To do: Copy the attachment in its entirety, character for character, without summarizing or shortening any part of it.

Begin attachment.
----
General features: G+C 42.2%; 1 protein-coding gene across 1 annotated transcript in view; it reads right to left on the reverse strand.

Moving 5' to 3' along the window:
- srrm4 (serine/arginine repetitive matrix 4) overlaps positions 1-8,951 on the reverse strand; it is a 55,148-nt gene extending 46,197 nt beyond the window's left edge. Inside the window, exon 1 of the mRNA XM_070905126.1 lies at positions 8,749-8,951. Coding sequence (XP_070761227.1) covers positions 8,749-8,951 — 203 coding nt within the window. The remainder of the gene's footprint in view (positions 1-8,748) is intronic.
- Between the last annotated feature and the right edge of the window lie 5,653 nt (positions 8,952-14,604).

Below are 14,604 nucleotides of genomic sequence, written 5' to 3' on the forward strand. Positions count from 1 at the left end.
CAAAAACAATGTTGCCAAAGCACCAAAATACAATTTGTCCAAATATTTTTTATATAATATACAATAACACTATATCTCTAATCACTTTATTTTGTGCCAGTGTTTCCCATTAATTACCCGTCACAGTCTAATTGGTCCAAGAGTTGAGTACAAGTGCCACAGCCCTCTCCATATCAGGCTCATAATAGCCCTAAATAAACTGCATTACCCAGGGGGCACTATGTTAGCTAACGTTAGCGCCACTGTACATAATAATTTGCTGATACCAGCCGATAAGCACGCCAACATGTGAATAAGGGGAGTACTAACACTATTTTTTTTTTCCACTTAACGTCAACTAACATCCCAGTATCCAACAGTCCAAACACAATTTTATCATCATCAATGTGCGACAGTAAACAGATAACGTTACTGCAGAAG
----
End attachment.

General features: G+C 42.2%; 1 protein-coding gene across 1 annotated transcript in view; it reads right to left on the reverse strand.

Moving 5' to 3' along the window:
- srrm4 (serine/arginine repetitive matrix 4) overlaps positions 1-8,951 on the reverse strand; it is a 55,148-nt gene extending 46,197 nt beyond the window's left edge. Inside the window, exon 1 of the mRNA XM_070905126.1 lies at positions 8,749-8,951. Coding sequence (XP_070761227.1) covers positions 8,749-8,951 — 203 coding nt within the window. The remainder of the gene's footprint in view (positions 1-8,748) is intronic.
- Between the last annotated feature and the right edge of the window lie 5,653 nt (positions 8,952-14,604).

Below are 14,604 nucleotides of genomic sequence, written 5' to 3' on the forward strand. Positions count from 1 at the left end.
CAAAAACAATGTTGCCAAAGCACCAAAATACAATTTGTCCAAATATTTTTTATATAATATACAATAACACTATATCTCTAATCACTTTATTTTGTGCCAGTGTTTCCCATTAATTACCCGTCACAGTCTAATTGGTCCAAGAGTTGAGTACAAGTGCCACAGCCCTCTCCATATCAGGCTCATAATAGCCCTAAATAAACTGCATTACCCAGGGGGCACTATGTTAGCTAACGTTAGCGCCACTGTACATAATAATTTGCTGATACCAGCCGATAAGCACGCCAACATGTGAATAAGGGGAGTACTAACACTATTTTTTTTTTCCACTTAACGTCAACTAACATCCCAGTATCCAACAGTCCAAACACAATTTTATCATCATCAATGTGCGACAGTAAACAGATAACGTTACTGCAGAAG